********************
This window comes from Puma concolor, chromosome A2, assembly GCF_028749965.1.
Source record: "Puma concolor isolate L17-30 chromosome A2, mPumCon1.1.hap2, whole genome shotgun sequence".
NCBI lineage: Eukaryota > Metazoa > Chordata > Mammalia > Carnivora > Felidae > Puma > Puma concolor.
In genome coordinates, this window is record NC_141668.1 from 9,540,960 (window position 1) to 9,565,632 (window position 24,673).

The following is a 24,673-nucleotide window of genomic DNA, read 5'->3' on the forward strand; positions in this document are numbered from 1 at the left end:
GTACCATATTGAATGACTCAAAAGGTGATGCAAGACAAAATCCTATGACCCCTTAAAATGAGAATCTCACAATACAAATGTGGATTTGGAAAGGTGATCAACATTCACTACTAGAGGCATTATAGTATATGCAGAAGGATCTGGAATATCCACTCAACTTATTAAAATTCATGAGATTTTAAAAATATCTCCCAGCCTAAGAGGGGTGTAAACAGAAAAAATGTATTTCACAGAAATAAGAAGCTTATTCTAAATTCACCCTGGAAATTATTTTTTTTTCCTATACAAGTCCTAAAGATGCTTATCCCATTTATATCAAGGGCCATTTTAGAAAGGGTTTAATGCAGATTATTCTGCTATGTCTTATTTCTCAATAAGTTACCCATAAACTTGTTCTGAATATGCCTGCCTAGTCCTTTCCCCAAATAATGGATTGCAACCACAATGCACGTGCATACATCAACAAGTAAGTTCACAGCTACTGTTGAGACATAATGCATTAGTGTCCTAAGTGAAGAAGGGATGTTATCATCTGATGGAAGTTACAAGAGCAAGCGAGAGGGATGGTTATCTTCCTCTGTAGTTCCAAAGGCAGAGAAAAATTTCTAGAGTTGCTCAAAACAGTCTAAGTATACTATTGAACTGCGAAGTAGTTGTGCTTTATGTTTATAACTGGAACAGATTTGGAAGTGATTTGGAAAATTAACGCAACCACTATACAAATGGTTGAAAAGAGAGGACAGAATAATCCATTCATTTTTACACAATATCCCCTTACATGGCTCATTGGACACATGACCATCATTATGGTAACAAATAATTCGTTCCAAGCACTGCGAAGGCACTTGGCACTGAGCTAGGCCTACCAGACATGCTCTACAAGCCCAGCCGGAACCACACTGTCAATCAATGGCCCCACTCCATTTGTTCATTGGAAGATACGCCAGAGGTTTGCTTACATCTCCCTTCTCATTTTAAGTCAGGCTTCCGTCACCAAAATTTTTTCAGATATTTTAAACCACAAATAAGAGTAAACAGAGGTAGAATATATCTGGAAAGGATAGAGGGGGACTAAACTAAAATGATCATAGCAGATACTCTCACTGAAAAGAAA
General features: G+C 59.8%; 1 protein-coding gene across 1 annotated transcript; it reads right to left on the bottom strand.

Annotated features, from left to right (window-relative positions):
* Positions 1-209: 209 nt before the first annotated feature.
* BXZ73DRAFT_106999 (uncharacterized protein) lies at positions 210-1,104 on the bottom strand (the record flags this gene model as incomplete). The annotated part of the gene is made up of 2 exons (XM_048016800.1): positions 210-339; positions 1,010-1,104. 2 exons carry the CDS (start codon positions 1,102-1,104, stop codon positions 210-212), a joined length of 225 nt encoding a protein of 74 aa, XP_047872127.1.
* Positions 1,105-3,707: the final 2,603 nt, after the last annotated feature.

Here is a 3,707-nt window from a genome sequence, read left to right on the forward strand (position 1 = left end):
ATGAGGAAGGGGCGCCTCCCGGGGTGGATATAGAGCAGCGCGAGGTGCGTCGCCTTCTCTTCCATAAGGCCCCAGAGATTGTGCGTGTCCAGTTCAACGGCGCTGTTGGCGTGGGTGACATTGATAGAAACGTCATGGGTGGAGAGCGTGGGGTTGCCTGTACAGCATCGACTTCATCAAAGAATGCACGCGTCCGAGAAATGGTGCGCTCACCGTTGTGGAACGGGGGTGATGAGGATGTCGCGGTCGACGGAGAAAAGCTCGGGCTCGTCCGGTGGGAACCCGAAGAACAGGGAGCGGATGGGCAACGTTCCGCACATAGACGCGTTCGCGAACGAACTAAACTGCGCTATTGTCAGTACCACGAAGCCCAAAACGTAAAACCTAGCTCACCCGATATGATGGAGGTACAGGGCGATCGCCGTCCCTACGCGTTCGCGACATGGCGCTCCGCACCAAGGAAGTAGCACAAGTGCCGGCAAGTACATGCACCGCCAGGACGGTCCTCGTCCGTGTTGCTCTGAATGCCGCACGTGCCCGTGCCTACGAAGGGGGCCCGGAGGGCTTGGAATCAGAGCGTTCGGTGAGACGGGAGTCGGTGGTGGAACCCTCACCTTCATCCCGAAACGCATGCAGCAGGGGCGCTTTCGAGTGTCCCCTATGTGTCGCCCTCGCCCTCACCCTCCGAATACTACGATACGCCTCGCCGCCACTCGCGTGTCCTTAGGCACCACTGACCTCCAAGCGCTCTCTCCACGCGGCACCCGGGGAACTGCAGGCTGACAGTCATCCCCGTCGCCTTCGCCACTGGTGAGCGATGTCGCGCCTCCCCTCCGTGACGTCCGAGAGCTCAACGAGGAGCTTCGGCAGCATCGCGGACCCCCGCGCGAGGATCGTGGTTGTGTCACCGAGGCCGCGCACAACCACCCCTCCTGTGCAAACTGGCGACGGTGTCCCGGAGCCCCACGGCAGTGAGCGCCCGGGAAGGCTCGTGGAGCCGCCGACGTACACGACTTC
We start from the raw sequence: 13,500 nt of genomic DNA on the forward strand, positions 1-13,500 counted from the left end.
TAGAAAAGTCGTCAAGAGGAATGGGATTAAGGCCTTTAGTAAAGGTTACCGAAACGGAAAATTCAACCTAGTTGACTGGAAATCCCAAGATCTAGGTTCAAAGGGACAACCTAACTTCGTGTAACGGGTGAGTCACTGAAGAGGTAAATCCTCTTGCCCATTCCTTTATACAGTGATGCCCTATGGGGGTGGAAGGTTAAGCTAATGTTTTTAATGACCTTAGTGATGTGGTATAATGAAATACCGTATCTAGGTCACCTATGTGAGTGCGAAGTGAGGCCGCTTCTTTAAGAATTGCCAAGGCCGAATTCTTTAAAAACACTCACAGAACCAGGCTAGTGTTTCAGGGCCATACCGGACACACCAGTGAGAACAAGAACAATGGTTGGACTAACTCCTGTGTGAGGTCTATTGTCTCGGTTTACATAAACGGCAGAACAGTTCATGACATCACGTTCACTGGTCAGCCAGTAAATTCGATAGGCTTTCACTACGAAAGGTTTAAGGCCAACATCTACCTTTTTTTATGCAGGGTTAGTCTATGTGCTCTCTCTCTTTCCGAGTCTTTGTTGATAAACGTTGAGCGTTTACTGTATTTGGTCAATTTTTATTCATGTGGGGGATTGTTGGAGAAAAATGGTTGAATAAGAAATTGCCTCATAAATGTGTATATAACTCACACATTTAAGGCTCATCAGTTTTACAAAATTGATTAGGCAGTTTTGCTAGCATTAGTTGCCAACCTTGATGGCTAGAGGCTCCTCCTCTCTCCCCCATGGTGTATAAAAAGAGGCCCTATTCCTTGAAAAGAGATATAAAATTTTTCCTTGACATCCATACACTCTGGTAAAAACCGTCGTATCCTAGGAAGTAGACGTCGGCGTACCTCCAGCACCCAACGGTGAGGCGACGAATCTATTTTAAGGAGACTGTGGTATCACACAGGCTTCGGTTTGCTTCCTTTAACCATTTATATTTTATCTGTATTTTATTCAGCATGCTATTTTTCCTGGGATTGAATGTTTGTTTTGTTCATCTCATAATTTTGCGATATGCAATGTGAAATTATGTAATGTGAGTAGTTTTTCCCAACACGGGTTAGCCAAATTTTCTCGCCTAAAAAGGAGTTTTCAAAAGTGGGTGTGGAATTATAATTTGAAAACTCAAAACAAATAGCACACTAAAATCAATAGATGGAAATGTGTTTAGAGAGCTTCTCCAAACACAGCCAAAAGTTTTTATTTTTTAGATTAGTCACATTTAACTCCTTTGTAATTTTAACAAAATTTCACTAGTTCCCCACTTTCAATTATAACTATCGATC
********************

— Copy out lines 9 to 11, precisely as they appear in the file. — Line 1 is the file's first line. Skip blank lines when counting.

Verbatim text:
* Positions 1-209: 209 nt before the first annotated feature.
* BXZ73DRAFT_106999 (uncharacterized protein) lies at positions 210-1,104 on the bottom strand (the record flags this gene model as incomplete). The annotated part of the gene is made up of 2 exons (XM_048016800.1): positions 210-339; positions 1,010-1,104. 2 exons carry the CDS (start codon positions 1,102-1,104, stop codon positions 210-212), a joined length of 225 nt encoding a protein of 74 aa, XP_047872127.1.
* Positions 1,105-3,707: the final 2,603 nt, after the last annotated feature.